European Commission Unveils Proposals to Reform Product Safety Regime

LONDON, 14 February 2013 - The European Commission has published its long-awaited proposals for reform of the General Product Safety Directive (2001/95/EC) ("GPSD"), which applies to consumer products that are not covered by specific sector legislation. The new proposals also seek to strengthen market surveillance concerning all non-food products, including those imported from third countries.

Reform of the GPSD has been actively discussed for over three years.  Once adopted by the European Parliament and by the Council, the new measures will be enforced by the national market surveillance authorities in the Member States of the EU. The European Commission considers that improvements in relation to identification and traceability, which would be introduced by the new proposals, will help take unsafe products out of the market quickly.  In addition, the national market surveillance authorities in the Member States will benefit from strengthened cooperation and enhanced tools to carry out surveillance and enforcement activity.

Rod Freeman, a partner at Hogan Lovells specialising in product liability and product regulatory matters, said of the new proposals:

"While the introduction of the new GPSD in 2001 was a revolutionary step in the regulation of product safety, these latest developments are more of an evolutionary nature, building on the steps that have been taken to develop the European regulatory regime over the past decade. 

"Having said that, these new measures will have some important practical implications for those who manufacture, distribute or sell products.  For example, they include significant new labelling and documentation obligations, and the prospect of greater scrutiny and regulatory intervention when unsafe products are placed on the market

"Clearly, the changes will result in additional costs for businesses and, to some degree, greater risks in the event that unexpected problems arise.  However, to the extent that these changes introduce greater predictability, certainty and expertise among the authorities, they are very positive steps for all stakeholders.  It is also in the interests of all legitimate stakeholders that there be good product safety regulations, properly and appropriately enforced, to ensure that consumers and markets are protected from rogues who are prepared to take short cuts when it comes to compliance.  Reducing the ability for rogue businesses to trade creates a more level playing field, and reduces unfair competition."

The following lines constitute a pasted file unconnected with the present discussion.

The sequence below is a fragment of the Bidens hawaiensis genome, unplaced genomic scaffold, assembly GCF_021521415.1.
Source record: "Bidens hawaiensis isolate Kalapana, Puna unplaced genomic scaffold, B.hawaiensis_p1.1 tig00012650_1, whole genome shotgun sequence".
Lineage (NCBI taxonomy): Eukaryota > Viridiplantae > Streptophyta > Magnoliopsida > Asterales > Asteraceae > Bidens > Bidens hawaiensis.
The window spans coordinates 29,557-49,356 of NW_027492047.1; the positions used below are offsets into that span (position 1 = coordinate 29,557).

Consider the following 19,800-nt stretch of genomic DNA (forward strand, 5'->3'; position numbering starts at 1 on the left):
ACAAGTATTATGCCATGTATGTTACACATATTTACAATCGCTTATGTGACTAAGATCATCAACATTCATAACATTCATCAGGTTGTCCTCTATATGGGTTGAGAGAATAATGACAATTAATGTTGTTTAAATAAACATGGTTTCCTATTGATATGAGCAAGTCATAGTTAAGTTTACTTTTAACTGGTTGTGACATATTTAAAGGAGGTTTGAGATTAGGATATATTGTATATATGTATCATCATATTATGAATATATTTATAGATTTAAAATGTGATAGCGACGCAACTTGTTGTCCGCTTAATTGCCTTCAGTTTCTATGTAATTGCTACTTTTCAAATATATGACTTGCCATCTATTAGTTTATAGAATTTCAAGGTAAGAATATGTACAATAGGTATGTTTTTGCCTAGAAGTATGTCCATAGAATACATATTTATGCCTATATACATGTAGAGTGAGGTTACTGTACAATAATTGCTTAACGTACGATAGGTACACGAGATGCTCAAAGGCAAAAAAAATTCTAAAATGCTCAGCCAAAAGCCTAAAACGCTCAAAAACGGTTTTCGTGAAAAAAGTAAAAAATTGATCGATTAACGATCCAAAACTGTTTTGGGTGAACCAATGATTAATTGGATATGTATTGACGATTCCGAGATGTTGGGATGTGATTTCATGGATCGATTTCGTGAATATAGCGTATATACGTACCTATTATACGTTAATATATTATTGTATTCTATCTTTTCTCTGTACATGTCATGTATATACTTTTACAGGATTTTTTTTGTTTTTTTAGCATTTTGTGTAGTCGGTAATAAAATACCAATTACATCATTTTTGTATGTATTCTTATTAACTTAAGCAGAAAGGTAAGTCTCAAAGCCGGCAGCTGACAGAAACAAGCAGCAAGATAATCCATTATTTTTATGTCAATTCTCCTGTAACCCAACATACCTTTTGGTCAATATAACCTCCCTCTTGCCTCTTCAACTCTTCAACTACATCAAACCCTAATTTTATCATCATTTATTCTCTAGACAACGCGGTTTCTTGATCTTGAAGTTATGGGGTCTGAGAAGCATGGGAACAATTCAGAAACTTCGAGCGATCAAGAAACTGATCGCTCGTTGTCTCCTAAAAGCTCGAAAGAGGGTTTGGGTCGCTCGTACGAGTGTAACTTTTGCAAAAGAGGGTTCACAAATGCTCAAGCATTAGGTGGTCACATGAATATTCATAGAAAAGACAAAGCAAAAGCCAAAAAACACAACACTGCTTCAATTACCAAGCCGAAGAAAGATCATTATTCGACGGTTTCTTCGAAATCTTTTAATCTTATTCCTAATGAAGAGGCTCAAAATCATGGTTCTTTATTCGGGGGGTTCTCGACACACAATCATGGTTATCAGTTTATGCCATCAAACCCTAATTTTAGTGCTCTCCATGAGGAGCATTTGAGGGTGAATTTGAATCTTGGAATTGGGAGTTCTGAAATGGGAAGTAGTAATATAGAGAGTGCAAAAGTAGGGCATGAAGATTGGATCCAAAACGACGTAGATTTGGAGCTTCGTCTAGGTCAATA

The new measures should go some way to achieving the elimination of 'unfair competition from dishonest or criminal rogue operators', one of the considerations behind the Commission's proposals for reform.

Key features of the proposals

The following features are among those of most importance to product manufacturers and suppliers:

  • A new focus on obligations to ensure traceability of consumer products generally, including new obligations to label country of origin on products
  • A new explicit obligation to label products with a type, batch or serial number, and enhanced obligations to label products with contact details of the manufacturer and the importer
  • Clarification that the scope of the new legislation includes products to which consumers will be exposed in the course of a service being provided (this is not clear under the current GPSD)
  • New obligations on manufacturers to prepare and retain technical documentation, including a documented risk assessment
  • More explicit obligations on parties in the supply chain to take responsibility for the safety of products they are handling, and expanded obligations to notify the authorities about product risks
  • New express provision that penalties for breach should be calculated having regard to the size of the business
  • Scope of market surveillance provisions to cover products presenting risks to the environment and public security as well as health and safety generally
  • More explicit, and expanded obligations on national authorities to exchange information on product risks, including obligations to share information with authorities outside the EU, even if information is confidential to the business
  • More explicit and expanded obligations on national authorities to proactively investigate the safety of products
  • Zero tolerance for "formal" breaches of labelling and documentation requirements
  • More explicit powers for national authorities to require manufacturers, importers and distributors to undertake recalls, and for the authorities to carry out recalls and other activities at the expense of the business

Two new regulations

The European Commission has proposed that the current GPSD be replaced by a new regulation on consumer product safety, the General Product Safety Regulation ("GPSR"), which will be directly applicable and enforceable in every Member State of the EU.  It will include most of the key product safety measures already contained in the GPSD insofar as they impose obligations on manufacturers and distributors, while the GPSR will also be broader in scope in some respects than the GPSD, and will provide some additional, and more onerous, obligations.

To the extent that the GPSD deals with aspects of market surveillance by the enforcement authorities, it is proposed that those measures will be incorporated into a new regulation on market surveillance of products, the Market Surveillance of Products Regulation ("MSPR").  In comparison with the current regime, the MSPR will enhance the obligations imposed on the enforcement authorities and, in some respects, on manufacturers, distributors and retailers.

Further information regarding the new proposals can be found at:

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